At the time of the 2016 referendum on the UK’s future membership of the European Union, I was looking for a political home. After being let down by the Labour Party and the failure of Ed Miliband and Ed Balls to oppose George Osbourne’s savage austerity cuts, I was bouncing around looking for a party that shared my values. At the time I settled on the Green Party. I wasn’t a member for long.
After the referendum vote had been declared, the local Leicester Green Party branch held a meeting for members to discuss the result. We met in the Leicester Secular Hall, sitting around in a circle, about twenty of us. A mix of established older members, and new younger members. The main item of discussion was the result of the referendum. We were to take it in turns to share our thoughts about the result.
The first person who opted to give their view was the branch treasurer. A guy in his seventies who had been a Green Party member for many years. What he had to say was a crushing disappointment for most of the people in the room. He was happy with the referendum result, and regarded the vote against EU membership as a victory against global capitalism.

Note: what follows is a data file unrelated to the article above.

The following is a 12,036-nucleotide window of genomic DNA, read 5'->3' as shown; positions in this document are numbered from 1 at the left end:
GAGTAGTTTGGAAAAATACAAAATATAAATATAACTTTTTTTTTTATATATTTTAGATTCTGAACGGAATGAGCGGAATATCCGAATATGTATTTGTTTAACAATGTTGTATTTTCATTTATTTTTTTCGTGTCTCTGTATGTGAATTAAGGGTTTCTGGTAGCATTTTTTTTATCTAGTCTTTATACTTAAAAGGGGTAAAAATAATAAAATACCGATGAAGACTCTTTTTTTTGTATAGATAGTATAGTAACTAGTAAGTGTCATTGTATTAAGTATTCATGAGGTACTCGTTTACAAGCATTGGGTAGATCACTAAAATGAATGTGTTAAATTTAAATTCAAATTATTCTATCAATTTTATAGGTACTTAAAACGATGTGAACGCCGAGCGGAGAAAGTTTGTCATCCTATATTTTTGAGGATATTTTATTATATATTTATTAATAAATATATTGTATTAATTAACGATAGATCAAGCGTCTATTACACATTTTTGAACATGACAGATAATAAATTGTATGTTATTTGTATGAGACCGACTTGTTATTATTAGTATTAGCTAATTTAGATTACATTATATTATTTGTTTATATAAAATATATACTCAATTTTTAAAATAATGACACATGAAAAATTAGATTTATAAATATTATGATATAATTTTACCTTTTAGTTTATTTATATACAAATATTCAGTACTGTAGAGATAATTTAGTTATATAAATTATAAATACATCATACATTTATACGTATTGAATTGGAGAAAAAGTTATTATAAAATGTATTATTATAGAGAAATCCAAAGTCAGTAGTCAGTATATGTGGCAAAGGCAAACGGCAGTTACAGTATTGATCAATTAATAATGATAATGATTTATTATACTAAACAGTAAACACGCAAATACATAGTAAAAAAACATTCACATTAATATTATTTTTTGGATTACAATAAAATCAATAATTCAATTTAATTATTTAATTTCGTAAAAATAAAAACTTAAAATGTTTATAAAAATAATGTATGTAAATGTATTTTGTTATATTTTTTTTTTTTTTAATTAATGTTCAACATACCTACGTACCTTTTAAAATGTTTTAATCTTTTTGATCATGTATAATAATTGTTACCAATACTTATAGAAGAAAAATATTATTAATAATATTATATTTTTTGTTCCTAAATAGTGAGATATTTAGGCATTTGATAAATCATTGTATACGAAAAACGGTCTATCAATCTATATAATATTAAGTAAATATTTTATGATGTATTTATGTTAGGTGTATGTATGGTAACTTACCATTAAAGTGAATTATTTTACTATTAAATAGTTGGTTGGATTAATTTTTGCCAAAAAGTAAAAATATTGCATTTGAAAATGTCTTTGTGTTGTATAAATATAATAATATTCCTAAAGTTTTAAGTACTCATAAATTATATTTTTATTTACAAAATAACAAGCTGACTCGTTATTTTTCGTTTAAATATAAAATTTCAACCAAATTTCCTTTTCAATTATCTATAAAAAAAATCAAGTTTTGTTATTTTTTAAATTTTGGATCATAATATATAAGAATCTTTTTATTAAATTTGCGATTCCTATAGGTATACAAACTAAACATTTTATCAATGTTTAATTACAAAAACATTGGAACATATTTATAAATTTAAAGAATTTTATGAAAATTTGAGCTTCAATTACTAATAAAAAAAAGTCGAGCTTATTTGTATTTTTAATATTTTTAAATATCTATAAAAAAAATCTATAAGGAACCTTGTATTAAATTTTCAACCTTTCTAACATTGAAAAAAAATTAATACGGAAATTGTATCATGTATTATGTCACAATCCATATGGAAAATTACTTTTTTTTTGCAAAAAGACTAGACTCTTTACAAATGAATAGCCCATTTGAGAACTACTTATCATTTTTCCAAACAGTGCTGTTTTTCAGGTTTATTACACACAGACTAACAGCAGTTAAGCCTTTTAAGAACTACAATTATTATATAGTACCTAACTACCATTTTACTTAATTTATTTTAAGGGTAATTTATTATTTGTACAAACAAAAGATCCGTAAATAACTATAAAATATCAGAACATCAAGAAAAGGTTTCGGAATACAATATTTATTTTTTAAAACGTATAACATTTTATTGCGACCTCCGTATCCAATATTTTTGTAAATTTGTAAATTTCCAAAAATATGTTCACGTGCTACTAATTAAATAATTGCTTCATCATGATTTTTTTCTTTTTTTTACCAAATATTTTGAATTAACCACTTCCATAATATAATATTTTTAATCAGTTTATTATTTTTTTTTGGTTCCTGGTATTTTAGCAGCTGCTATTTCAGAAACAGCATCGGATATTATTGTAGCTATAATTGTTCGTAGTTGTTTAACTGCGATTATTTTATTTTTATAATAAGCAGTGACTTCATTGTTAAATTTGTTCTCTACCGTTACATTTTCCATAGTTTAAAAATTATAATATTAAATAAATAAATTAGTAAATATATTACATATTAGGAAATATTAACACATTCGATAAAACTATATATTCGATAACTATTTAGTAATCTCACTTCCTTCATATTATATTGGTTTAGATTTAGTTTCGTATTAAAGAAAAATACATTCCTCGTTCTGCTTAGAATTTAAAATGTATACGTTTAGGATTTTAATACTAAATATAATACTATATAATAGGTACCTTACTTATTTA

Looking around the room, I could see how most of the younger members had been instantly crushed by this statement. A look of bewilderment flashed across their faces. Where they in the right room? The Green Party had campaigned vigorously to remain in the EU, and the first person to speak at this meeting was an old-timer who had campaigned to leave, and had got what he wanted.
I was furious. The immediate sense of deflation that took hold in that circle, particularly among the younger members, was palpable. They were already distressed by the result of the referendum, so having to hear this counter-opinion, at this precise moment, just added insult to their injury. It was conformation that they had been abandoned and that none of their concerns mattered. Something that has characterised the debate and discussion about Brexit ever since.
There was to be no moment of shared anguish. No moment of emotional adjustment. No time to seek comradely succour from similarly minded others. The rug was pulled from under them. These young idealists had come to find comfort, but that way was blocked. They were offered callous opinions which embodied the politics and sentiment of a different generation and a distant mindset.
I may have been naive, and thinking about the meeting now I’m left asking myself, what did I expect? But sensing this emotional jolt at the time, I was left speechless. I was furious and my anger started to boil in my gut. I don’t think I listened to any of the discussion that followed. In the break I went for a walk to think through my reaction. When I returned, I felt no different. The meeting moved on to discuss other things. I resigned from the Green Party not long after, this was no political home for me.